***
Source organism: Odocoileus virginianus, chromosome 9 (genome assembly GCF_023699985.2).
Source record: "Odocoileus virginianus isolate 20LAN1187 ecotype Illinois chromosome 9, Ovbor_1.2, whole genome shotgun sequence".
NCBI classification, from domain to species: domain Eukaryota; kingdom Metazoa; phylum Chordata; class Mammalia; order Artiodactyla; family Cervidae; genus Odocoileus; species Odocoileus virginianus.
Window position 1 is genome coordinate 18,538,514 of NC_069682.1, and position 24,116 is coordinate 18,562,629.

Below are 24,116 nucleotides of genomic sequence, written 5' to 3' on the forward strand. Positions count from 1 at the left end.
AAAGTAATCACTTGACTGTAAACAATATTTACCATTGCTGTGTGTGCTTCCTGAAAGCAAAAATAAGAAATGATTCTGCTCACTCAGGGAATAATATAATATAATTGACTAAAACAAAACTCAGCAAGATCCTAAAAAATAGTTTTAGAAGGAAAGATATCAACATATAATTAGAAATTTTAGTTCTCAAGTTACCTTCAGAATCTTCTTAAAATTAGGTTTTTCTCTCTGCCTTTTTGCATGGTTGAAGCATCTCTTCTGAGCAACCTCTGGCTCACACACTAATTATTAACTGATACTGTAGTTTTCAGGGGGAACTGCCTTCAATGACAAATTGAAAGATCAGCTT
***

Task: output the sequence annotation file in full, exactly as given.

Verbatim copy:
Source organism: Odocoileus virginianus, chromosome 9 (genome assembly GCF_023699985.2).
Source record: "Odocoileus virginianus isolate 20LAN1187 ecotype Illinois chromosome 9, Ovbor_1.2, whole genome shotgun sequence".
NCBI classification, from domain to species: domain Eukaryota; kingdom Metazoa; phylum Chordata; class Mammalia; order Artiodactyla; family Cervidae; genus Odocoileus; species Odocoileus virginianus.
Window position 1 is genome coordinate 18,538,514 of NC_069682.1, and position 24,116 is coordinate 18,562,629.

Below are 24,116 nucleotides of genomic sequence, written 5' to 3' on the forward strand. Positions count from 1 at the left end.
AAAGTAATCACTTGACTGTAAACAATATTTACCATTGCTGTGTGTGCTTCCTGAAAGCAAAAATAAGAAATGATTCTGCTCACTCAGGGAATAATATAATATAATTGACTAAAACAAAACTCAGCAAGATCCTAAAAAATAGTTTTAGAAGGAAAGATATCAACATATAATTAGAAATTTTAGTTCTCAAGTTACCTTCAGAATCTTCTTAAAATTAGGTTTTTCTCTCTGCCTTTTTGCATGGTTGAAGCATCTCTTCTGAGCAACCTCTGGCTCACACACTAATTATTAACTGATACTGTAGTTTTCAGGGGGAACTGCCTTCAATGACAAATTGAAAGATCAGCTT